Urban Landscape – The Collage City
If it has been difficult in Western culture to coin the concept of landscape, much more complicated has been the attempt to adequately conceive the idea of landscape within theurban context. It is not until the mid-1950s that the phenomenon of confronting the viewer with this mixture of natural and artificial scenarios that make up the city (often arising from social, political or economic interests) began to be studied.
“I want to make buildings that produce a new type of landscape, that flow together with contemporary cities and the lives of their inhabitants.”
This analysis of the visual, perceptive and constructive phenomena offered by the city has been marred by the imposition of economic interests (such as the value of land use, commercialization or the financial limitations of some governments to invest in urban planning), what condemns the places to a monotonous everydayness and homogenization that makes the cities begin to lose their unique and individual character. Actually, the concept of “urban landscape” must be understood as a cultural phenomenon and not as a mere causal product of nature or as a simple urbanization. Once we understand that it is a subjective event, we can pose the idea of the city as a place that, being able to provoke aesthetic sensations and affective feelings, it claims the ability to be interpreted as “landscape”.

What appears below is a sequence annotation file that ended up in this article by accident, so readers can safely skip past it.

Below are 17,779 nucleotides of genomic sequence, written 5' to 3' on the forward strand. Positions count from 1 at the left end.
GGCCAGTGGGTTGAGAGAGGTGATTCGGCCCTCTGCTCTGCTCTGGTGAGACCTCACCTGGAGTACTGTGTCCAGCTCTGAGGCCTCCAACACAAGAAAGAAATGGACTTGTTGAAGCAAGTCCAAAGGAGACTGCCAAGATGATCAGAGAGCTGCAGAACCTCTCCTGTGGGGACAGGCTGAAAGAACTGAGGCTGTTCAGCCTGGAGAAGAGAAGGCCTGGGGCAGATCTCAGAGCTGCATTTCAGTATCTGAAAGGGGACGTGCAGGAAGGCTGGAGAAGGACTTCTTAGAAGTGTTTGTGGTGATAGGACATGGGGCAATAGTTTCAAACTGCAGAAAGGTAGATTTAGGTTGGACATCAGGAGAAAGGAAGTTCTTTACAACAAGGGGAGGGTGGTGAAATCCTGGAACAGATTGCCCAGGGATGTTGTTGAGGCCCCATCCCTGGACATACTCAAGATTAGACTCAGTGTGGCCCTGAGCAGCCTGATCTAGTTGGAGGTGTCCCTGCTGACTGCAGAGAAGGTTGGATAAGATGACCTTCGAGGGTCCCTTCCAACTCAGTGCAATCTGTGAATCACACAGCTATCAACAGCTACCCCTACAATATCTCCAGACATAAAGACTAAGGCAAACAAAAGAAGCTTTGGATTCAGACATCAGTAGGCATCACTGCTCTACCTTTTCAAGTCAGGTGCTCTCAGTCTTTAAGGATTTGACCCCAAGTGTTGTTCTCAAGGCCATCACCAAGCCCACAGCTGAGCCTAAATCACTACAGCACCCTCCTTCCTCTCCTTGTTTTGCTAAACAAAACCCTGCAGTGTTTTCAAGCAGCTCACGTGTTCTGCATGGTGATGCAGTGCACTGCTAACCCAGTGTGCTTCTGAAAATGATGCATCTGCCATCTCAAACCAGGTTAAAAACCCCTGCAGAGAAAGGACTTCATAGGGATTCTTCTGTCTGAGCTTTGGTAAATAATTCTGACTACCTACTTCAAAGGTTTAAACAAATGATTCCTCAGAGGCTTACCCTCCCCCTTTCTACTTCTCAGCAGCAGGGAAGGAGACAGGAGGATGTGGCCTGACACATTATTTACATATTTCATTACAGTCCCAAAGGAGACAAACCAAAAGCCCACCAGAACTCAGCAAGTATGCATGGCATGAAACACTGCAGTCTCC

When we talk about urban landscape, we refer to the urban space: a very anthropized area, characterized by its high density, both demographic and building that unlike the rural area, has infrastructures and services that do not exist in the countryside.
The importance of the perception of the population, understood not only as the vision it has of the city, but in a broader sense, contemplating its objective knowledge, expectations, needs, preferences, values and aspirations, is one of the basic pillars in the landscape approach.
The cities and urban plots are the best exponent of the action and the interaction of natural and/or human factors. Understanding and comprehending how the relationships between the different natural or man-made variables work and are established is a complex but indispensable task, since this knowledge is what will allow the design of a sustainable urban grid both in a physical and affective plane.
One of the main challenges that any planner faces is the integration and demarcation of this type of spaces, since their limits are usually diffuse and complex. The design of the cities must clearly establish how these types of soil will interact in such a way that the result will be functional and convenient for their inhabitants.
The morphological conflicts arising from this expansion (in most cases not planned) have posed indisputable challenges for urban planners and landscape architects.
The urban landscape, product of nature, engineering and architecture, is the meeting place of a great human concentration. Every day the population depends mainly on resources that are not seen and that are almost always outside the city.
Thus, the metropolis expand beyond its limits in a diffuse growth. Often, urban expansion invades rural terrain and most especially, natural terrain.
In its meeting, the city ends up devouring the natural resources in a downward spiral that degrades the quality of life of its inhabitants.